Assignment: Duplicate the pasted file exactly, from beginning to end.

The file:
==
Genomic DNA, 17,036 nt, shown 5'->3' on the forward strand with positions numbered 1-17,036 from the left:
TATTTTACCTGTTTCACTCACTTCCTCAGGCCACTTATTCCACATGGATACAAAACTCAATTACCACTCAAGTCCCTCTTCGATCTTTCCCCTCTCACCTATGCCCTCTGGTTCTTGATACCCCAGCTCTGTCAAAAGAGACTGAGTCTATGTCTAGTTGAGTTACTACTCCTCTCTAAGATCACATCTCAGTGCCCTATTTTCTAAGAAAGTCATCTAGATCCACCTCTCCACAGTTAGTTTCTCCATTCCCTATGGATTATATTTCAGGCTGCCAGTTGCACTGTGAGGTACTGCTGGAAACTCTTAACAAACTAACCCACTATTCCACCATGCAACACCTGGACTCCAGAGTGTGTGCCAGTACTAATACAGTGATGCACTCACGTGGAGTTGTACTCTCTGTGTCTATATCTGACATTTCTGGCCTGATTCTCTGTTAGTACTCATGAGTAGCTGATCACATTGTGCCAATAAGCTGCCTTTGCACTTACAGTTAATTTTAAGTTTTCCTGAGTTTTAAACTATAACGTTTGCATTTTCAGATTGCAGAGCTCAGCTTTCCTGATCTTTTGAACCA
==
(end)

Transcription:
Genomic DNA, 17,036 nt, shown 5'->3' on the forward strand with positions numbered 1-17,036 from the left:
TATTTTACCTGTTTCACTCACTTCCTCAGGCCACTTATTCCACATGGATACAAAACTCAATTACCACTCAAGTCCCTCTTCGATCTTTCCCCTCTCACCTATGCCCTCTGGTTCTTGATACCCCAGCTCTGTCAAAAGAGACTGAGTCTATGTCTAGTTGAGTTACTACTCCTCTCTAAGATCACATCTCAGTGCCCTATTTTCTAAGAAAGTCATCTAGATCCACCTCTCCACAGTTAGTTTCTCCATTCCCTATGGATTATATTTCAGGCTGCCAGTTGCACTGTGAGGTACTGCTGGAAACTCTTAACAAACTAACCCACTATTCCACCATGCAACACCTGGACTCCAGAGTGTGTGCCAGTACTAATACAGTGATGCACTCACGTGGAGTTGTACTCTCTGTGTCTATATCTGACATTTCTGGCCTGATTCTCTGTTAGTACTCATGAGTAGCTGATCACATTGTGCCAATAAGCTGCCTTTGCACTTACAGTTAATTTTAAGTTTTCCTGAGTTTTAAACTATAACGTTTGCATTTTCAGATTGCAGAGCTCAGCTTTCCTGATCTTTTGAACCA